Greek statistics chief faces criminal trial

Greeks take part in a rally against austerity in Athens...epa04805375 Protesters take part in a rally in front of the parliament, against austerity, supporting the government on the negotiations with its international creditors, in Athens, Greece, 17 June 2015. Geece's central bank warned that failure to conclude bailout talks with the country's creditors would lead to a default and exit from the euro area, ahead of a crucial meeting of eurozone finance ministers. Greece has to repay 1.6 billion euros to the IMF by the end of the month, which is also when the European part of the country's existing bailout expires. Fears abound that it could run out of money. EPA/Yannis Kolesidis©EPA

A rally in protest against austerity measures outside the Greek parliament in Athens last year

The former chief of the Greek statistics agency is to face criminal trial for undermining the “national interest” after he allegedly overstated the country’s budget deficit.

Greece’s supreme court ruled that Andreas Georgiou should face charges that carry a prison term of up to 10 years despite concern inside Greece that the radical left government is politicising independent institutions.

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The case has also prompted concern among officials at the European Commission and the European Central Bank, who accepted without reservation the accuracy of data produced by Elstat, an agency set up in the wake of Greece’s first international bailout.

“The situation is clear. It is not a pleasant case. The commission and ECB have been watching this and have reacted very negatively to the case,” said a high-level eurozone official.

The case against Mr Georgiou centres on claims that the reported high deficit for 2009 helped the country’s creditors to justify harsh bailout terms.

A minister in the hard-left Syriza government said the court proceedings would explore whether data were produced to support “pre-planned political decisions”.

Mr Georgiou, who has denied any wrongdoing, was recruited from the International Monetary Fund in 2010 to set up a national statistical body in the months after Greece was rescued following the election of a new Greek government in October 2009.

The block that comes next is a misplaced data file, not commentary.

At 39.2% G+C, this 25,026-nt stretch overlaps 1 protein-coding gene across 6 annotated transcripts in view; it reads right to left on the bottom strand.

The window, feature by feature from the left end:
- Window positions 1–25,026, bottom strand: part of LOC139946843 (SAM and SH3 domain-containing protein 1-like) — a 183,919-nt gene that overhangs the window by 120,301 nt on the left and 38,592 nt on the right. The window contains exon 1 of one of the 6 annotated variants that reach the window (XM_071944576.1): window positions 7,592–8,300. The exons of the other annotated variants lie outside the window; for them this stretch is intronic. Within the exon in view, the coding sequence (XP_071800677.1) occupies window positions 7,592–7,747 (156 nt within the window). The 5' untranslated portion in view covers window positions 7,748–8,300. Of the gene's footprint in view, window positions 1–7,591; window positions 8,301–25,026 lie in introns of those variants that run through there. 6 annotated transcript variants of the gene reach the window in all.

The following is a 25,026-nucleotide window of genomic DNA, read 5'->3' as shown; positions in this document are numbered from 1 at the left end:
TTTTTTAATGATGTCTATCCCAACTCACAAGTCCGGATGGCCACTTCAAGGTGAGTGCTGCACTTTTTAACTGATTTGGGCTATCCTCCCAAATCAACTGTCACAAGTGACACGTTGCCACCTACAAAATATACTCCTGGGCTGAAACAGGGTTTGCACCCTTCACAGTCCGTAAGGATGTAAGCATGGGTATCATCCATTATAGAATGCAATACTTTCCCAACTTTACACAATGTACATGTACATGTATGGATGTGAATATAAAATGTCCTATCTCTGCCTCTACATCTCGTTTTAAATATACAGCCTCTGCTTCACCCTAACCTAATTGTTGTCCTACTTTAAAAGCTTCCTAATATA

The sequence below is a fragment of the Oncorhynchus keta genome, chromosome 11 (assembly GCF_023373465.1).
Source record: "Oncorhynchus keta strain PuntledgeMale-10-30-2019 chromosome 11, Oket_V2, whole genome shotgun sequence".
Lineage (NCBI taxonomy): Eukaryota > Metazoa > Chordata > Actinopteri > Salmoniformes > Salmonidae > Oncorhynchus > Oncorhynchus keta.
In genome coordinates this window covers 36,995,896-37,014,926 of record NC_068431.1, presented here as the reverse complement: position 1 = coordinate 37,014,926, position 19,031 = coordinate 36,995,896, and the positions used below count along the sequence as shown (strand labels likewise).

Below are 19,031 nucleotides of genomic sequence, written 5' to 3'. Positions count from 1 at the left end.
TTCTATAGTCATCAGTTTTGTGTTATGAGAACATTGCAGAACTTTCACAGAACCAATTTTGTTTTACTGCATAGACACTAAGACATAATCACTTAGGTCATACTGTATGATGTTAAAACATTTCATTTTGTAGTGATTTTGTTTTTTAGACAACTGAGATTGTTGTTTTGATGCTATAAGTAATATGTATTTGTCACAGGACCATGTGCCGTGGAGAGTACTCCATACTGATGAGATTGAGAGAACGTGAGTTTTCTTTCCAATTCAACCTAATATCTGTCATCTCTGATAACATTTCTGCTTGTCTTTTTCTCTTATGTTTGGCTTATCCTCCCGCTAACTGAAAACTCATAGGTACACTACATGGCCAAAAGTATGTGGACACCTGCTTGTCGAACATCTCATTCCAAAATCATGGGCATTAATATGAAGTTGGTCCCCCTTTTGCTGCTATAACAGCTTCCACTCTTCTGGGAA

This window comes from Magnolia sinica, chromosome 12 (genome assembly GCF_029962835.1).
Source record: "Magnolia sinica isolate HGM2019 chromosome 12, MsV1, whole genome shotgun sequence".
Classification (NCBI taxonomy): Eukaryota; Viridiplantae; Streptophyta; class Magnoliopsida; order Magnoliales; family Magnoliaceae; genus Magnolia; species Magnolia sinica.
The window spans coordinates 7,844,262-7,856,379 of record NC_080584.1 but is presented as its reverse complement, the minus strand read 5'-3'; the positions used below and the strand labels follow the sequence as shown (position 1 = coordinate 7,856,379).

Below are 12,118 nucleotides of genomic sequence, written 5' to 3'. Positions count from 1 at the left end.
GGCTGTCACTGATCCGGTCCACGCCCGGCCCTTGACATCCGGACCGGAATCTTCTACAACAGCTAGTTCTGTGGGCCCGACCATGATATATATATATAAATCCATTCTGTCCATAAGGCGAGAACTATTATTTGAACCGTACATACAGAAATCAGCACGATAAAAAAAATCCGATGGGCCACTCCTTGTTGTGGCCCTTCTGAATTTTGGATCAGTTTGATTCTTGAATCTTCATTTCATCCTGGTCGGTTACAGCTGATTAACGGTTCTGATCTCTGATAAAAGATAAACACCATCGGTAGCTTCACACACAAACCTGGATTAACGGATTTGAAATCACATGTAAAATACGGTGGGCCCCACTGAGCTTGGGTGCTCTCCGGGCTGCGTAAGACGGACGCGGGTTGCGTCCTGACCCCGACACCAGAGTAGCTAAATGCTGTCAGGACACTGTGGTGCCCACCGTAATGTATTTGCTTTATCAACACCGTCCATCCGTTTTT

The incoming administration said the deficit that year would be more than three times the previous forecast. That led to the replacement of the old statistical office by Elstat as a condition of the aid package. Elstat later revised the size of the 2009 deficit from an estimated 12.8 per cent of gross domestic product to 15.8 per cent, a figure which underpinned years of swingeing retrenchment in a succession of bailouts.

There was no comment on the case from the centre-right New Democracy, the main opposition party. The opposition Pasok socialist party, which took office in 2009, said the case suggest that the people who uncovered the “fiscal derailment” being prosecuted and not those responsible for the affair.

While Mr Georgiou has always said the decision to seek external aid came well before he took up the post, the charges state that the figures he and two other officials produced were used to justify a multibillion-euro loan programme with tough austerity measures and intrusive oversight.

In a judgment on Tuesday the supreme court overturned a lower court’s ruling that he should stand trial only on the charge of misconduct for not relinquishing the IMF post he held for 21 years before he joined Elstat.

Nikos Pappas, minister of state in the Syriza government, said on radio that the case “opens a wound” that needs to be explored in depth. “How and if deficits were inflated in order to have pre-planned political decisions, for bringing Greece into the memorandum?”

The bailouts are known in Greek political debate as memorandums, after the disputed policy requirements set out as conditions for loans in memos agreed with the European powers and the IMF.

“There will be a battle to explain and present the history of what exactly happened, and what and whose interests were served in the country’s path by previous governments, and where each political force wants to lead the country,” said Mr. Pappas.

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